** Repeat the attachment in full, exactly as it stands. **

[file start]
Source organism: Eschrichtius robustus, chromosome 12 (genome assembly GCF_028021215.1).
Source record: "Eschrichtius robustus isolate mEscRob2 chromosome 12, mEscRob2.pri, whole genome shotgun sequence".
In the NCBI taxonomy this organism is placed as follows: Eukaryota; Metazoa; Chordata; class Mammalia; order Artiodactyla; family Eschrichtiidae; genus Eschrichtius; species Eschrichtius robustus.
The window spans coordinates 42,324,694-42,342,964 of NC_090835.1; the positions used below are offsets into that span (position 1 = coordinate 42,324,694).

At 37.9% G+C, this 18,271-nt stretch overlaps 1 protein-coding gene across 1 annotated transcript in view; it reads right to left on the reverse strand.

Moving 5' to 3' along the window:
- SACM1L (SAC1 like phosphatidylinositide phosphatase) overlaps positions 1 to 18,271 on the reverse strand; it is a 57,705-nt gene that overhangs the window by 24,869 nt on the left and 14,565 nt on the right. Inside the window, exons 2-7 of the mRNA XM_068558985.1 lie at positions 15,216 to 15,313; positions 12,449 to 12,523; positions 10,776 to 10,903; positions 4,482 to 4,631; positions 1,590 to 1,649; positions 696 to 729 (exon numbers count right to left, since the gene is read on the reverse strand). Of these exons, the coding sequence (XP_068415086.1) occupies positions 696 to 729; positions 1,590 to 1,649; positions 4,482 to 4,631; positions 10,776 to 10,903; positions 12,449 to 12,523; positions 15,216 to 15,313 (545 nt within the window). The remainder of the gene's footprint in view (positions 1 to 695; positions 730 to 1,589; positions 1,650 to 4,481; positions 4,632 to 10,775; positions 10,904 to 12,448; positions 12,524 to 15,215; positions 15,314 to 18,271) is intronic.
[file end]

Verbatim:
Source organism: Eschrichtius robustus, chromosome 12 (genome assembly GCF_028021215.1).
Source record: "Eschrichtius robustus isolate mEscRob2 chromosome 12, mEscRob2.pri, whole genome shotgun sequence".
In the NCBI taxonomy this organism is placed as follows: Eukaryota; Metazoa; Chordata; class Mammalia; order Artiodactyla; family Eschrichtiidae; genus Eschrichtius; species Eschrichtius robustus.
The window spans coordinates 42,324,694-42,342,964 of NC_090835.1; the positions used below are offsets into that span (position 1 = coordinate 42,324,694).

At 37.9% G+C, this 18,271-nt stretch overlaps 1 protein-coding gene across 1 annotated transcript in view; it reads right to left on the reverse strand.

Moving 5' to 3' along the window:
- SACM1L (SAC1 like phosphatidylinositide phosphatase) overlaps positions 1 to 18,271 on the reverse strand; it is a 57,705-nt gene that overhangs the window by 24,869 nt on the left and 14,565 nt on the right. Inside the window, exons 2-7 of the mRNA XM_068558985.1 lie at positions 15,216 to 15,313; positions 12,449 to 12,523; positions 10,776 to 10,903; positions 4,482 to 4,631; positions 1,590 to 1,649; positions 696 to 729 (exon numbers count right to left, since the gene is read on the reverse strand). Of these exons, the coding sequence (XP_068415086.1) occupies positions 696 to 729; positions 1,590 to 1,649; positions 4,482 to 4,631; positions 10,776 to 10,903; positions 12,449 to 12,523; positions 15,216 to 15,313 (545 nt within the window). The remainder of the gene's footprint in view (positions 1 to 695; positions 730 to 1,589; positions 1,650 to 4,481; positions 4,632 to 10,775; positions 10,904 to 12,448; positions 12,524 to 15,215; positions 15,314 to 18,271) is intronic.